The film seems to be attempting to send up politics of some kind, but it’s beyond me what exactly they were pointing and laughing at. Most of their political jabs are wide, easy and not too on target. More than likely the filmmakers waved this goldmine of comic potential away and instead decided to embrace more classic targets. They probably did this because it was the Great Depression and they figured that audiences didn’t need to be reminded of their politicians’ incompetence, but then one has to wonder why exactly they didn’t bridge their jokes on a more classical plotline. Ah well, their awkward political jokes do contain one diamond in the rough, where Harpo continues switching his army uniform in every subsequent shot (first a union uniform, then a confederate, then a French army uniform, etc.).

The musical numbers are wince-inducing. Why were they even necessary? Perhaps padding to get to film (clocking in at barely 70 minutes) long enough to be an A-picture. They cross a line where over-the-top becomes painfully unfunny because you’ve been winked at so many times you think the creators have a tick and can’t stop doing it. They often don’t involve the Brothers, and when they do it’s one of the rare moments when their comedy belly-flops. There’s a small moment two thirds of the way into the movie where Harpo uses the strings in a piano to pretend to play a harp. That’s all this movie needed. Really. In one of Bob Hope and Bing Crosby’s “Road” pictures, Hope breaks the fourth wall to tell the audience they should feel free to go get popcorn because Crosby is about to do a musical number. That’s the best advice I can give you concerning “Duck Soup.”

Ah, but when the movie points its camera at the Brothers, it can be so very funny. The mirror scene between Groucho and Harpo (dressed at Groucho) is probably one of the most perfect comedy sequences ever filmed. There is no music or sound (not even footsteps) to lead the audience, simply the brothers facing off (literally) with one another and trying to out-do each other’s perfect impersonation. Then Chico accidentally walks in on the gag and it’s impossible not to laugh hysterically.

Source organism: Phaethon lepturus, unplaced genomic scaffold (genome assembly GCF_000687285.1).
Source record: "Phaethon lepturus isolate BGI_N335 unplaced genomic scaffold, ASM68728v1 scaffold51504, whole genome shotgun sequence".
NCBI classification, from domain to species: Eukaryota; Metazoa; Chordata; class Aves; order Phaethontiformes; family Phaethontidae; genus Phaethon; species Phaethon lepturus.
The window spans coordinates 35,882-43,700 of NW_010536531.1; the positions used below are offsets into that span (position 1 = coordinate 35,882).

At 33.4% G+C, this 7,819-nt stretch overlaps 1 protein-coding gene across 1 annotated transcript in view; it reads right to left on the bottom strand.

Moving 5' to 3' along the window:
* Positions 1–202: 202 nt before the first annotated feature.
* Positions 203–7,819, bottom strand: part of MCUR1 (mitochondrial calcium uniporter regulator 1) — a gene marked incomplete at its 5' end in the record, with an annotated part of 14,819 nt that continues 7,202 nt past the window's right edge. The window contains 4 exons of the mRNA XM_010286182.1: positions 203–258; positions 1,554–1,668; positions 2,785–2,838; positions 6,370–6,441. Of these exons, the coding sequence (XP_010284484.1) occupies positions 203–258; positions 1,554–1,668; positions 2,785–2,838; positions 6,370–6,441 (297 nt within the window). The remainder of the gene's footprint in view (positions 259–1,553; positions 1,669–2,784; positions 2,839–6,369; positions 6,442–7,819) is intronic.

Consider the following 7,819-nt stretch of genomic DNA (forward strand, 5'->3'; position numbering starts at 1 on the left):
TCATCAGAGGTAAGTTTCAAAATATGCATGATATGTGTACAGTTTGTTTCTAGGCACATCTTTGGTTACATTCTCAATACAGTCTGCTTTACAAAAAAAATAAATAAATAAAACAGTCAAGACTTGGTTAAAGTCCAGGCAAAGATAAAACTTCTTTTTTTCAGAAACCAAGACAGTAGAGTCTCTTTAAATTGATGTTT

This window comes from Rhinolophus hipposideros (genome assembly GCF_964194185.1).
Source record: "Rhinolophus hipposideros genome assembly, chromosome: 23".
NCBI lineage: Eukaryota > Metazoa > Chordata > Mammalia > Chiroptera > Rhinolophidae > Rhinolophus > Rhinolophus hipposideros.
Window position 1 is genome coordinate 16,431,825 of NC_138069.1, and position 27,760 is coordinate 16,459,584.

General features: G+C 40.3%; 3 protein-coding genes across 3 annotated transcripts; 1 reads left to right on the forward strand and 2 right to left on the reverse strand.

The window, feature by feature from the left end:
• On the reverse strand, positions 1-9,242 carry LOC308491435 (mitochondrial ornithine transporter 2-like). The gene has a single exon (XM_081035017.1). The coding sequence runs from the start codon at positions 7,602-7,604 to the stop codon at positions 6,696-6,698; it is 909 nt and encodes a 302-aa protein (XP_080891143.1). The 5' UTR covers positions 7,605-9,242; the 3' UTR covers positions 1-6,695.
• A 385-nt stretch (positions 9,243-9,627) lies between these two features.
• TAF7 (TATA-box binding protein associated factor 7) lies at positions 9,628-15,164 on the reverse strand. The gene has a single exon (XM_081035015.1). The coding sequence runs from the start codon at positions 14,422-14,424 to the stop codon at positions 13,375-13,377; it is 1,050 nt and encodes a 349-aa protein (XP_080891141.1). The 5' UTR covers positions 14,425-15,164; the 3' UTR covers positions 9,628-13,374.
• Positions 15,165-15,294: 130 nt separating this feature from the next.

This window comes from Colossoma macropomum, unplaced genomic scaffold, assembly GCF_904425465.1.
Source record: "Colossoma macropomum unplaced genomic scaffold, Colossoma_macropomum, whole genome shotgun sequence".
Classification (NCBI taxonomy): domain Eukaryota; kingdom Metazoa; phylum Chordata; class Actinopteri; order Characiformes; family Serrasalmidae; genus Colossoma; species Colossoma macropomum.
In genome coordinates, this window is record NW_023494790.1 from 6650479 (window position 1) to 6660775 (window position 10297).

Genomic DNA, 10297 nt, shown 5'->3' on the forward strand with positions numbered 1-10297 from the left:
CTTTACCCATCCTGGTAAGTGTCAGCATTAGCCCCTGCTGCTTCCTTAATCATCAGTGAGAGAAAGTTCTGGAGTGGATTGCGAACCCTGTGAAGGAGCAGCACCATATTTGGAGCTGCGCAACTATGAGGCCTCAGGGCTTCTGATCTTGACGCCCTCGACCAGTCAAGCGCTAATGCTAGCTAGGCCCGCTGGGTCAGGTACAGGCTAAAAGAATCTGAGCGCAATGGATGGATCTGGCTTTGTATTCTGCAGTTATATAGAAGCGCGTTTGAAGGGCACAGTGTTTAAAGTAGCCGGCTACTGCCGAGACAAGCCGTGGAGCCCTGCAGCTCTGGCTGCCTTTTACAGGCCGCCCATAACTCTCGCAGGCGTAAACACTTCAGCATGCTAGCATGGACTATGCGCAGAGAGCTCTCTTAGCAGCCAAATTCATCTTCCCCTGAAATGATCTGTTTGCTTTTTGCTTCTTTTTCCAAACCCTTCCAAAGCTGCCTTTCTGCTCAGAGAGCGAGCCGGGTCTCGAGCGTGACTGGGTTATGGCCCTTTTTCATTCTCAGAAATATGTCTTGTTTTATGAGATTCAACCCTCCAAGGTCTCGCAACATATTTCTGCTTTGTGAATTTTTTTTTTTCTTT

Yet, as a film, “Duck Soup” is virtually interchangeable with the rest of the Marx Brothers canon. You remember certain moments and perhaps a sliver of how the guys got themselves in those moments, but nothing else. I would prefer a just a bit more of a plot, which is probably why I like the aforementioned “Road” movies more than this series of films. In the best of those films, like “The Road to Morocco” or “The Road to Utopia,” the plots not only act as a clothesline for the gags, but add an extra layer of hilarity because of their cheeky coherence. Here we don’t have that.

Despite this, I still want to share a cigar with the Brothers and seek out some of their other work (I won’t have to look too far, “A Night at the Opera” is also on AFI’s Top 100). Actually, I’d just pay to see the men doing a vaudeville comedy routine for two hours and just ditch the costumes and excuses for a plot. “Duck Soup” is both near perfect and a complete disaster, and I’m pretty sure that’s exactly what it was meant to be.

My Score (out of five): ***1/2